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ESOL Cost in the FCPS - letter

ESOL Cost in the FCPS - letter

The following letter was sent by FCPS Board member Elizabeth Shultz
to FCTA's Charles McAndrew on March 26, 2015

From: Schultz, Elizabeth (School Board Member)
Sent: Thursday, March 26, 2015 2:38 PM
To: 'Charles R. McAndrew'
Cc: Fields, Melissa
Subject: RE: ESOL COST in the FCPS
Importance: High

Mr. McAndrew:

Thank you for your questions following Pat Herrity’s Budget Presentation with Ed Long last week. I enjoyed our conversation and the opportunity to share some of the significant concerns Fairfax County faces as we undertake the FY16 Budget for Fairfax County Public Schools.

It became clear to me early last year that potential impact from federal policy and actions by President Obama and his Administration could significantly affect Fairfax County Public Schools. Since taking office, I have been diligently working on highlighting the difficulties with FCPS' student projection methodology and the need to increase accuracy and report on the difference between that which was projected and the actuals. This is important when, for example, an unexpected number of students 'arrive' in Fairfax so we are then able to more clearly discern such outlier actuals when they occur. I spent, therefore, a significant amount of time last year working with FCPS Facilities and Transportation staff and Dr. Garza seeking improved methodologies and identification of where students wind up -- not just accuracy in total numbers.

When the national news stories began breaking in the local and national news about the federal government’s Office of Refugee Resettlement (ORR) under the Department of Health and Human Services had 'resettled' unaccompanied minors throughout the United States, I began a line of inquiries about where, when and how/how many students may (were) resettled in Fairfax County and therefore, likely, Fairfax County Public Schools.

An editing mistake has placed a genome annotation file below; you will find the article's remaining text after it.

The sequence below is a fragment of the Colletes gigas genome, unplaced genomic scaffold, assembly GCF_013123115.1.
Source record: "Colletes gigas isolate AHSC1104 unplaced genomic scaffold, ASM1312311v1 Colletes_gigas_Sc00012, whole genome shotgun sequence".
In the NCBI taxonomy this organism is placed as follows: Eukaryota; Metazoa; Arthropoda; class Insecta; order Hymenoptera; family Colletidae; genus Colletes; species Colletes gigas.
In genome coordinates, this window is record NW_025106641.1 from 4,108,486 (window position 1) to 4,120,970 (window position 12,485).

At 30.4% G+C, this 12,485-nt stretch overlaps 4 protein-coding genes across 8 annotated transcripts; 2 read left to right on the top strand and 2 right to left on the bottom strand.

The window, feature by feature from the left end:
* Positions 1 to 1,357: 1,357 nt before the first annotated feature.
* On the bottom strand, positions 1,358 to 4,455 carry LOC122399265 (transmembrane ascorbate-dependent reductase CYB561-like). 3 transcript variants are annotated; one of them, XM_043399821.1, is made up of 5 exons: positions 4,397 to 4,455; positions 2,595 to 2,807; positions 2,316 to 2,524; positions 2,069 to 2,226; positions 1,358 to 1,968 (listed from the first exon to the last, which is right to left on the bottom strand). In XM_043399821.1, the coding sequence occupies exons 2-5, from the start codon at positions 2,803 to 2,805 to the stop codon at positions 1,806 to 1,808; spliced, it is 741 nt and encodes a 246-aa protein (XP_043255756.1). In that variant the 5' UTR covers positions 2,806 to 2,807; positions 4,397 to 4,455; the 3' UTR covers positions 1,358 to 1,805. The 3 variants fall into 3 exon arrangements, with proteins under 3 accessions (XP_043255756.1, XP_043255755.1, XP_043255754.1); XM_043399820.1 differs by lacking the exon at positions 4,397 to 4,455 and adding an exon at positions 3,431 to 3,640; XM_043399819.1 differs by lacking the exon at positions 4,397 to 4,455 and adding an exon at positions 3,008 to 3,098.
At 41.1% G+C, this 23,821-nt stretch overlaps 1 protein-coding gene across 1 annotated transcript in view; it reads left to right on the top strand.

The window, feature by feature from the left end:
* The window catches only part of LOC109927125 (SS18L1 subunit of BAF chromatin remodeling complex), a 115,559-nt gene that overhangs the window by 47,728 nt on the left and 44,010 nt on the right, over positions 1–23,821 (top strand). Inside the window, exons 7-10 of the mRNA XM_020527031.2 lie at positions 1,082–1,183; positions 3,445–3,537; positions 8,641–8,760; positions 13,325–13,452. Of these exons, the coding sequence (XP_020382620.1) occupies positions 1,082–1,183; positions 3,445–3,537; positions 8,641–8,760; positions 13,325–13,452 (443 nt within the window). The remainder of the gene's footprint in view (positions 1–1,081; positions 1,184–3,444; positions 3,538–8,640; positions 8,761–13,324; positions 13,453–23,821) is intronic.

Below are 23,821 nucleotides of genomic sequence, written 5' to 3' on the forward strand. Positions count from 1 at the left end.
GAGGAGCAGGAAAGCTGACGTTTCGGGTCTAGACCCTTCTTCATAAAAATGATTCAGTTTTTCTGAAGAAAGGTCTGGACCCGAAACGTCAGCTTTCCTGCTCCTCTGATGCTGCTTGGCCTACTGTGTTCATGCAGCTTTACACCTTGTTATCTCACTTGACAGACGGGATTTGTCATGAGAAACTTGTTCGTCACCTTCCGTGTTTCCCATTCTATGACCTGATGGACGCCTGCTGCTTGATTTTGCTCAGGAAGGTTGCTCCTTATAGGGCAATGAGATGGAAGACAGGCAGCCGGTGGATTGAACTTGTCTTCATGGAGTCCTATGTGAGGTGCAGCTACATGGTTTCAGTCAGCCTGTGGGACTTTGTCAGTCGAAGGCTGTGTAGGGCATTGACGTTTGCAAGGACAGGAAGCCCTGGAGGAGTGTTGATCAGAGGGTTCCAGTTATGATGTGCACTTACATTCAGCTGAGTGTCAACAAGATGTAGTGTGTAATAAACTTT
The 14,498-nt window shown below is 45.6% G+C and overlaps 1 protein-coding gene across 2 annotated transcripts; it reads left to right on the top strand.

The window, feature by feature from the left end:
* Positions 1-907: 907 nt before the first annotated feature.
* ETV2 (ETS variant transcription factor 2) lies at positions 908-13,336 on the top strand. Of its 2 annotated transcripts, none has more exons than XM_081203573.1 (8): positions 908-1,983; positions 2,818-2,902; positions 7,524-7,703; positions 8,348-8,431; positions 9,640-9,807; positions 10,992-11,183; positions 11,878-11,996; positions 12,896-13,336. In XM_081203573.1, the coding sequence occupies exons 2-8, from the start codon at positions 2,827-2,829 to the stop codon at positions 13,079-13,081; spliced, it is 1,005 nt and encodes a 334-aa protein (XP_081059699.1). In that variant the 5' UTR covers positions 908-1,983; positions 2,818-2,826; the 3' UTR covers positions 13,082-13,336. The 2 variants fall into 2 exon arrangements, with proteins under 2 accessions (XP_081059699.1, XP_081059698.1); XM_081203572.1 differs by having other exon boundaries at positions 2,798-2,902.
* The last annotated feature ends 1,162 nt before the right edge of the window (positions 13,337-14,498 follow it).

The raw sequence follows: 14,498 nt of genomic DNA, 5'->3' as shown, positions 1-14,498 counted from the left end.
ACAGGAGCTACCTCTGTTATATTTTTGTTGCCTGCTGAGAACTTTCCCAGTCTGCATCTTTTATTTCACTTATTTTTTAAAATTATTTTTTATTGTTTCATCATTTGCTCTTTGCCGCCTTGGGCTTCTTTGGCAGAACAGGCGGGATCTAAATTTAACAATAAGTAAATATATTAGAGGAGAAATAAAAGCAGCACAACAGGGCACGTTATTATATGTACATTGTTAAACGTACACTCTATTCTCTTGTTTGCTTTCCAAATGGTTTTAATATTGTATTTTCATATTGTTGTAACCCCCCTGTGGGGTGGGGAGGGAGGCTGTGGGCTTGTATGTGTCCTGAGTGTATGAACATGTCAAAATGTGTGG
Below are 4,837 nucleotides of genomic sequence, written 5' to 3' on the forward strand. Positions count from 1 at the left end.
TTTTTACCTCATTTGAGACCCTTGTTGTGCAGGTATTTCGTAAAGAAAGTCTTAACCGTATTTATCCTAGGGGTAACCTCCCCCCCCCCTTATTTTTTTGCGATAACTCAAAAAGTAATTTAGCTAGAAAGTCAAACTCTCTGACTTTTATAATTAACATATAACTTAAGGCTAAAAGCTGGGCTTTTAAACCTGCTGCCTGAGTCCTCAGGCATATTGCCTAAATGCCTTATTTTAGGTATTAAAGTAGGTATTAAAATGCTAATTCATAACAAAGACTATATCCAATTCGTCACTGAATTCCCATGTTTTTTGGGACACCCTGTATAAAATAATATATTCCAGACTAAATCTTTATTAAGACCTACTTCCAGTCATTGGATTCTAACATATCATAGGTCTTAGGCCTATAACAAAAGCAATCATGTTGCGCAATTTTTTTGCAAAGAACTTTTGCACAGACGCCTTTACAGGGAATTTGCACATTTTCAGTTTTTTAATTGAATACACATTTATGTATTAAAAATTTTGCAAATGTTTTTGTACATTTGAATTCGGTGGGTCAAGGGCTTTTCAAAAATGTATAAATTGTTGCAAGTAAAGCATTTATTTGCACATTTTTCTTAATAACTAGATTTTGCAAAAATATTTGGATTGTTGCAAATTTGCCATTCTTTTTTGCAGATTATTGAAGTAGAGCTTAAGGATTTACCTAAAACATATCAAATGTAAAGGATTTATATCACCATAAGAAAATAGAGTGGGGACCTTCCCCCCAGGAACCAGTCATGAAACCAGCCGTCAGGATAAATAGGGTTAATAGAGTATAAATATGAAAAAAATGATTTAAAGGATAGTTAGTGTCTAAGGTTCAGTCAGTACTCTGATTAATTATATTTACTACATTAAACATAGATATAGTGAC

Regarding your inquiry about the documentation which may requested at the time of registration in public schools, the prohibition against seeking legal status is a result of a federal case, Plyler v. Doe (1982).

Given the nature of privacy laws and that Plyler v. Doe Supreme Court case, FCPS is prohibited from asking any questions about status which could "chill" the environment for students being registered for school. The Department of Justice has issued a fact sheet specifically providing guidance on this issue. Nonetheless, the financial impact to FCPS cannot be denied even if cannot be fully defined when one learns that, as of as of the latest numbers, 1,373 unaccompanied minors have been placed in Fairfax County by the federal government's ORR.

Depending upon to which Board member concerns are directed, the answers would likely yield starkly different results. From my perspective, I am very comfortable saying that FCPS could not have predicted, planned or budgeted for 1,373 or some significant portion thereof, additional high-needs students this academic year. You may find the Board's discussion around its Legislative Agenda -- an amendment to which I initiated on this topic -- from a November Board meeting as outlined below highly instructive. The Board's discussion covers issues of funding at the local, state and federal level, none of which have provided funding for the education of unaccompanied minors who, in the case of Fairfax County, comprise the second largest placement of unaccompanied minors in the United States by the federal government's ORR. For your convenience, I have provided the link which begins at the specific Agenda item.